Hot on the heels of Harvey, Hurricane Irma is headed for the U.S. The category 5 storm is one of strongest on record in the Atlantic, with peak winds of 185 miles per hour. It has already ripped through Barbuda, Anguilla, Puerto Rico and other islands, destroying buildings and leaving thousands of people without water or electricity.
Florida is bracing for the storm’s arrival this weekend even as nearby Texas is still reeling from Harvey, a category 4 hurricane that put much of Houston underwater less than two weeks ago. If Irma hits the U.S. mainland, it will be the first time on record that two hurricanes of category 4 strength or higher have struck the country in one season. So how did two such violent hurricanes occur in rapid succession? Scientific American asked Jennifer Collins, a hurricane expert and an associate professor of weather and climate at the University of South Florida School of Geosciences Tampa.
[An edited transcript of the interview follows.]
How can two such intense hurricanes—Harvey and then Irma—occur in a very short period of time?
For a hurricane to occur anywhere, you need certain conditions to be right. You need warm sea-surface temperatures, an environment of low wind shear, high humidity—and those are just a few of the conditions. So things have been just right.
How do these forces drive powerful storms?
The storm needs the warm sea-surface temperatures because they give the storm fuel and energy for the system. The high humidity is another energy source for the hurricane. When you get high humidity, condensation occurs. And in the process of condensation, latent heat is released. Latent heat provides additional fuel for the hurricane. The low wind shear [also contributes]. Let’s say your wind speed is strong, and the wind direction is opposite between the upper levels and the [ocean’s] surface—then you get a strong shearing environment. Then the winds basically shear the hurricane apart, and the hurricane disintegrates. But what we’ve had going on is the opposite. We’ve had a low-shear environment, so the difference between the upper level and lower level winds has been small. The storm does not get ripped apart, and can continue.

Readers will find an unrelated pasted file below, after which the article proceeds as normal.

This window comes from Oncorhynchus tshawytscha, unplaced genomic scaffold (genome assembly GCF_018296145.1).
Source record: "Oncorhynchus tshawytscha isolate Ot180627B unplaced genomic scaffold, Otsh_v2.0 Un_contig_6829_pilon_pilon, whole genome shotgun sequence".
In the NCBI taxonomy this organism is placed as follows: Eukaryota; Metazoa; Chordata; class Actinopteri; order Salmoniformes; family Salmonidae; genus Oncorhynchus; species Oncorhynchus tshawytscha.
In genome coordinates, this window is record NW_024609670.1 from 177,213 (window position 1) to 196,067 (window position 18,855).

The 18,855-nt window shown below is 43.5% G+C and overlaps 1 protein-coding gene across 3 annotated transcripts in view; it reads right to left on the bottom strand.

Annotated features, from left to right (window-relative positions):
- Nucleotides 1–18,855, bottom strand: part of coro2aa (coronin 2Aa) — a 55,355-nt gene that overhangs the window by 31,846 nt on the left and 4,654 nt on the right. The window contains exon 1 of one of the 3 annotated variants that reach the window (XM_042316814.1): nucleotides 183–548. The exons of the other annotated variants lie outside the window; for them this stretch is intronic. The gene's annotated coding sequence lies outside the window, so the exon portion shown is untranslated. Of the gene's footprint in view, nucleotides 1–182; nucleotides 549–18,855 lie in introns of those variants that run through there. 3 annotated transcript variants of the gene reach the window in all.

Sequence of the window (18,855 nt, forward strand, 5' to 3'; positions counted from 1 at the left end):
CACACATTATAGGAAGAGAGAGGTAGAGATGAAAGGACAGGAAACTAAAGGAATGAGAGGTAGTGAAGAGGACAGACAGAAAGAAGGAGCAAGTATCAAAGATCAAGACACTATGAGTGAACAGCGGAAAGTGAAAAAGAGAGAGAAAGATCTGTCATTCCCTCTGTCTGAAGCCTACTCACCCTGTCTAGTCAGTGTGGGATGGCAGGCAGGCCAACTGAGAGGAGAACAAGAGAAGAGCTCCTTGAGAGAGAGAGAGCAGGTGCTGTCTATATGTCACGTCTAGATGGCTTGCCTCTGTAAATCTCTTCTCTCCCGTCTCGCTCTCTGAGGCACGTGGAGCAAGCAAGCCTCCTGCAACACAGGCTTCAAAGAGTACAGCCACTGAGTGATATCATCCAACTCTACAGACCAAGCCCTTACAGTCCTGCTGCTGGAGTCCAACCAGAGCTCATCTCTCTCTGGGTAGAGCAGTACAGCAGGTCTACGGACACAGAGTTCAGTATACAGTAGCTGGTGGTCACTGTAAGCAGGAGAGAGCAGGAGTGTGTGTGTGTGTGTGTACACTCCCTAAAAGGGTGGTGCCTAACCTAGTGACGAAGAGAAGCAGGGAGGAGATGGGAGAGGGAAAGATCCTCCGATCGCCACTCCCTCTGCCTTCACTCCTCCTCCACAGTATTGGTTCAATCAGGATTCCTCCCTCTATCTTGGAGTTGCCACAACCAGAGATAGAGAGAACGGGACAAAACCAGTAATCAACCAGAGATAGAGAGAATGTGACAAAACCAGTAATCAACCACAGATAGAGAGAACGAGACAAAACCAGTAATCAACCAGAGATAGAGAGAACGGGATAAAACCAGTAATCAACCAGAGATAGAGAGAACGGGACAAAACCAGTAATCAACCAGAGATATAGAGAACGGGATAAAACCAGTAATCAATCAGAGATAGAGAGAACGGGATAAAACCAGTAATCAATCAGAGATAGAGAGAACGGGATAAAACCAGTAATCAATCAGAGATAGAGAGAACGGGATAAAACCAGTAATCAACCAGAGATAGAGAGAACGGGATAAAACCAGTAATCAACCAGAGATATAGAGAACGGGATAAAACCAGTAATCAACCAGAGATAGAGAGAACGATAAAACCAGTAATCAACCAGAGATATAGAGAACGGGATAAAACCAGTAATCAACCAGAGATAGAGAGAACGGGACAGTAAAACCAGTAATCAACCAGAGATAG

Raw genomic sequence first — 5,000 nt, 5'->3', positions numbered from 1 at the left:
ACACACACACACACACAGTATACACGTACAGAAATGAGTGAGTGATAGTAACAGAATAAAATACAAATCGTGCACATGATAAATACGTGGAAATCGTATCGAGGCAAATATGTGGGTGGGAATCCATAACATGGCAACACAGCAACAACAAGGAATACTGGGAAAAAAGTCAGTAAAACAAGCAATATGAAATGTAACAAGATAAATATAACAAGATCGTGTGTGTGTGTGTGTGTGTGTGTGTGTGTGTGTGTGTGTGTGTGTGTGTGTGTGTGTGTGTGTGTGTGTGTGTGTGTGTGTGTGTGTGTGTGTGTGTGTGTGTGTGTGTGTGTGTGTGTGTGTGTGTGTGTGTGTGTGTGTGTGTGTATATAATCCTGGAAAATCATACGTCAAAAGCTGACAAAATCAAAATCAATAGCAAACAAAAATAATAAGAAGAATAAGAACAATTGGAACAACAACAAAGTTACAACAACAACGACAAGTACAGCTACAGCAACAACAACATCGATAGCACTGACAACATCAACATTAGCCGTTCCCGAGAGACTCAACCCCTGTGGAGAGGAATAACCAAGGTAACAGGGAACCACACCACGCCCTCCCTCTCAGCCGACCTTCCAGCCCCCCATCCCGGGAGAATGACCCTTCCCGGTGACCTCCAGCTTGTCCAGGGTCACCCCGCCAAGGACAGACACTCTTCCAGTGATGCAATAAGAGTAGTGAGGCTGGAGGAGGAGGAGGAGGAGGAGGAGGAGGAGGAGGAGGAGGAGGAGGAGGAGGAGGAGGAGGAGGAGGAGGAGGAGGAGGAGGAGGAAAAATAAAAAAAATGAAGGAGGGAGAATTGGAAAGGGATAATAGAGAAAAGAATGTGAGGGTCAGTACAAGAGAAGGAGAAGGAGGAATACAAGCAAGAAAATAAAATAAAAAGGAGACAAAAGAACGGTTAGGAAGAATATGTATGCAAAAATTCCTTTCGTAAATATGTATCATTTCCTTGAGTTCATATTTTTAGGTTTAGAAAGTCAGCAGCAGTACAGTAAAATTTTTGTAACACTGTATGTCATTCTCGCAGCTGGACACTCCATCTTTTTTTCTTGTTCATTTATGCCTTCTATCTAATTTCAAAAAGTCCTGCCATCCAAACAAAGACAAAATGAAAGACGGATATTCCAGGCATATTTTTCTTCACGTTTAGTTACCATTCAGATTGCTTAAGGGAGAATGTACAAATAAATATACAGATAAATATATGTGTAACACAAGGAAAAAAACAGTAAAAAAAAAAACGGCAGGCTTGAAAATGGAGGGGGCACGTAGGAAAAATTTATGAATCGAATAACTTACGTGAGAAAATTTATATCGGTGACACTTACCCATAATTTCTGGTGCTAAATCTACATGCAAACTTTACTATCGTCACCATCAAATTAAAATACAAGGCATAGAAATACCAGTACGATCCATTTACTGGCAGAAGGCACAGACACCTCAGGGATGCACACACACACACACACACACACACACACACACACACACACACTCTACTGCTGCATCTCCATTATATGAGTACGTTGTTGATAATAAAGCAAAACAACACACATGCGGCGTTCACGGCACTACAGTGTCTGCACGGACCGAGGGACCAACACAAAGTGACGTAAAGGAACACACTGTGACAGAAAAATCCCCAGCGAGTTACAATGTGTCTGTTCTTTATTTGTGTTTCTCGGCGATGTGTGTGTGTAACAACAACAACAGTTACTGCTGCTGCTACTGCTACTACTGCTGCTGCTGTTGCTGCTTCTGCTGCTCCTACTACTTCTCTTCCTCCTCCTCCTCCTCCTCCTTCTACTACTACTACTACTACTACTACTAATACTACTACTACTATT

If Irma makes landfall in the U.S., it would be the first time on record that two hurricanes of category 4 strength or higher have hit the U.S. in a season. How does such a rare event happen?
The research is showing that with climate change we might be seeing more intense storms. So the fact that they are major, that does link up with the climate change research.
We’ve also got a season where we have these conducive conditions, so the environment is just right for them.
Did Harvey and Irma both gain fuel from those ideal conditions in the same location?
Each intensification happened for separate reasons. With Harvey it was due to an eddy—deep warm water in the Gulf of Mexico—that broke off the warm loop current. Harvey was a tropical storm in the Caribbean and degenerated into an open wave, and then rapidly intensified in the Gulf of Mexico when it [moved] over the eddy. Irma formed in Atlantic [and] steadily intensified. [It is] such a rare event [in the case of the latter] to have sustained wind speeds of 185 miles per hour.
So no, they did not form in the same area—[and] those conducive conditions needed for hurricanes are not [found] throughout the Atlantic.
Is it a surprise that two such intense storms would occur back to back?
It’s a very rare event to get one, and then to have had two—it’s an extremely rare event.